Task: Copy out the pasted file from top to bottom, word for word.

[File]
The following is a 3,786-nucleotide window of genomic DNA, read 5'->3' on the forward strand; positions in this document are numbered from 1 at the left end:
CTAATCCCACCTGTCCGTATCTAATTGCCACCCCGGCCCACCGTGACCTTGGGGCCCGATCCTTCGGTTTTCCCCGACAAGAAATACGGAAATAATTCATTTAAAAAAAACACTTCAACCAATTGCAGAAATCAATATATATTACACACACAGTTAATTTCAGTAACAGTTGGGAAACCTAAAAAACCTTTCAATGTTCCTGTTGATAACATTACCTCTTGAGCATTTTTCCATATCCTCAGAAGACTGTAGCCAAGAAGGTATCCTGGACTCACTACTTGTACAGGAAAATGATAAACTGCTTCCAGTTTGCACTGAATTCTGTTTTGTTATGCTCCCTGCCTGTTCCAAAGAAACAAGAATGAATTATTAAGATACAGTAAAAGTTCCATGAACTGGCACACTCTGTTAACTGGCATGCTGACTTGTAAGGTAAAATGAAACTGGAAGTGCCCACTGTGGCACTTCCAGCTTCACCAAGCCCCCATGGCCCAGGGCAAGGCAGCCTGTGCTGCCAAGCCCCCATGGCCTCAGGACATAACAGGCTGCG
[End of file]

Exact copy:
The following is a 3,786-nucleotide window of genomic DNA, read 5'->3' on the forward strand; positions in this document are numbered from 1 at the left end:
CTAATCCCACCTGTCCGTATCTAATTGCCACCCCGGCCCACCGTGACCTTGGGGCCCGATCCTTCGGTTTTCCCCGACAAGAAATACGGAAATAATTCATTTAAAAAAAACACTTCAACCAATTGCAGAAATCAATATATATTACACACACAGTTAATTTCAGTAACAGTTGGGAAACCTAAAAAACCTTTCAATGTTCCTGTTGATAACATTACCTCTTGAGCATTTTTCCATATCCTCAGAAGACTGTAGCCAAGAAGGTATCCTGGACTCACTACTTGTACAGGAAAATGATAAACTGCTTCCAGTTTGCACTGAATTCTGTTTTGTTATGCTCCCTGCCTGTTCCAAAGAAACAAGAATGAATTATTAAGATACAGTAAAAGTTCCATGAACTGGCACACTCTGTTAACTGGCATGCTGACTTGTAAGGTAAAATGAAACTGGAAGTGCCCACTGTGGCACTTCCAGCTTCACCAAGCCCCCATGGCCCAGGGCAAGGCAGCCTGTGCTGCCAAGCCCCCATGGCCTCAGGACATAACAGGCTGCG